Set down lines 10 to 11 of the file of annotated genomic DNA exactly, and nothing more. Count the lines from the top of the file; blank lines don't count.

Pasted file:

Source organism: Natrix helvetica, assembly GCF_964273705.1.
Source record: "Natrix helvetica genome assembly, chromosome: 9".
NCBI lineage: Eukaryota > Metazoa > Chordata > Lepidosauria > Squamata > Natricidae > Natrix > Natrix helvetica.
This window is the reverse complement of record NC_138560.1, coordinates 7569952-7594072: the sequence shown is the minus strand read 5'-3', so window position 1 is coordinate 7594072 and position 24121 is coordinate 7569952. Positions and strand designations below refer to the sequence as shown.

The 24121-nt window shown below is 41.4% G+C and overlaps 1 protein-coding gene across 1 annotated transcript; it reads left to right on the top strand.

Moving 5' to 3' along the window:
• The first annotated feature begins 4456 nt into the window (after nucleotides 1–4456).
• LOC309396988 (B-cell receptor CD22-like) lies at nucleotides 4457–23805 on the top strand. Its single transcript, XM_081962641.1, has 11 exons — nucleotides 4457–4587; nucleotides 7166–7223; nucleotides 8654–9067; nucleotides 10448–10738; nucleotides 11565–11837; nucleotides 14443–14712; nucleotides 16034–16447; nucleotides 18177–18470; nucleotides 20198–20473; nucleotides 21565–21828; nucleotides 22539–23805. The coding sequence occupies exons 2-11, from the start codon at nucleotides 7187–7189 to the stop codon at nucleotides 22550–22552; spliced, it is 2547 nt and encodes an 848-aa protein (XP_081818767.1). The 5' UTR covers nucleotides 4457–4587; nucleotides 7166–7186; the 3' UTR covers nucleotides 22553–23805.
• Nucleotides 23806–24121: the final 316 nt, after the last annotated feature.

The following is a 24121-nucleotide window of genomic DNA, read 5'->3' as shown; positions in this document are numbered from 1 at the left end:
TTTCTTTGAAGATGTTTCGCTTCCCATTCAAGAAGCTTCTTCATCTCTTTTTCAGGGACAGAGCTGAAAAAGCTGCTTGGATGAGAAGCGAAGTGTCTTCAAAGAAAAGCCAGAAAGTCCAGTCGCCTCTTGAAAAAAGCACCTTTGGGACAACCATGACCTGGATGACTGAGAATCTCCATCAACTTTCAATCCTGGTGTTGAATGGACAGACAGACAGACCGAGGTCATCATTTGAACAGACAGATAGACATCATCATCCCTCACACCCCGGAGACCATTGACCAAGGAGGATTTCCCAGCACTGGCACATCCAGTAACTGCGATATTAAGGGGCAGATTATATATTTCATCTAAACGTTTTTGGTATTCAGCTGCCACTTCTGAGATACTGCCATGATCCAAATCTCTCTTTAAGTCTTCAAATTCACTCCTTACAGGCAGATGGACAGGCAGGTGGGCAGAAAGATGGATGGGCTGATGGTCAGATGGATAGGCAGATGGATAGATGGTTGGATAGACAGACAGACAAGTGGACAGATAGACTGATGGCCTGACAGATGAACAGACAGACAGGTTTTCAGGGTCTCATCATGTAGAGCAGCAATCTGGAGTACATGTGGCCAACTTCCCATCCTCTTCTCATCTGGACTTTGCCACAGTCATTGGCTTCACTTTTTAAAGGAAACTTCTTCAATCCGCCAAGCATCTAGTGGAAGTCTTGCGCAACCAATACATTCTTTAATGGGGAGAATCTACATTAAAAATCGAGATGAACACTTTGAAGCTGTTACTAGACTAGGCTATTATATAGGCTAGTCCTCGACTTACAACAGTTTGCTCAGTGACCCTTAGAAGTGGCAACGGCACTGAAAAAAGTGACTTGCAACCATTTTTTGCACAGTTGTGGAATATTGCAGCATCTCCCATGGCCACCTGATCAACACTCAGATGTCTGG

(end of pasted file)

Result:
The following is a 24121-nucleotide window of genomic DNA, read 5'->3' as shown; positions in this document are numbered from 1 at the left end:
TTTCTTTGAAGATGTTTCGCTTCCCATTCAAGAAGCTTCTTCATCTCTTTTTCAGGGACAGAGCTGAAAAAGCTGCTTGGATGAGAAGCGAAGTGTCTTCAAAGAAAAGCCAGAAAGTCCAGTCGCCTCTTGAAAAAAGCACCTTTGGGACAACCATGACCTGGATGACTGAGAATCTCCATCAACTTTCAATCCTGGTGTTGAATGGACAGACAGACAGACCGAGGTCATCATTTGAACAGACAGATAGACATCATCATCCCTCACACCCCGGAGACCATTGACCAAGGAGGATTTCCCAGCACTGGCACATCCAGTAACTGCGATATTAAGGGGCAGATTATATATTTCATCTAAACGTTTTTGGTATTCAGCTGCCACTTCTGAGATACTGCCATGATCCAAATCTCTCTTTAAGTCTTCAAATTCACTCCTTACAGGCAGATGGACAGGCAGGTGGGCAGAAAGATGGATGGGCTGATGGTCAGATGGATAGGCAGATGGATAGATGGTTGGATAGACAGACAGACAAGTGGACAGATAGACTGATGGCCTGACAGATGAACAGACAGACAGGTTTTCAGGGTCTCATCATGTAGAGCAGCAATCTGGAGTACATGTGGCCAACTTCCCATCCTCTTCTCATCTGGACTTTGCCACAGTCATTGGCTTCACTTTTTAAAGGAAACTTCTTCAATCCGCCAAGCATCTAGTGGAAGTCTTGCGCAACCAATACATTCTTTAATGGGGAGAATCTACATTAAAAATCGAGATGAACACTTTGAAGCTGTTACTAGACTAGGCTATTATATAGGCTAGTCCTCGACTTACAACAGTTTGCTCAGTGACCCTTAGAAGTGGCAACGGCACTGAAAAAAGTGACTTGCAACCATTTTTTGCACAGTTGTGGAATATTGCAGCATCTCCCATGGCCACCTGATCAACACTCAGATGTCTGG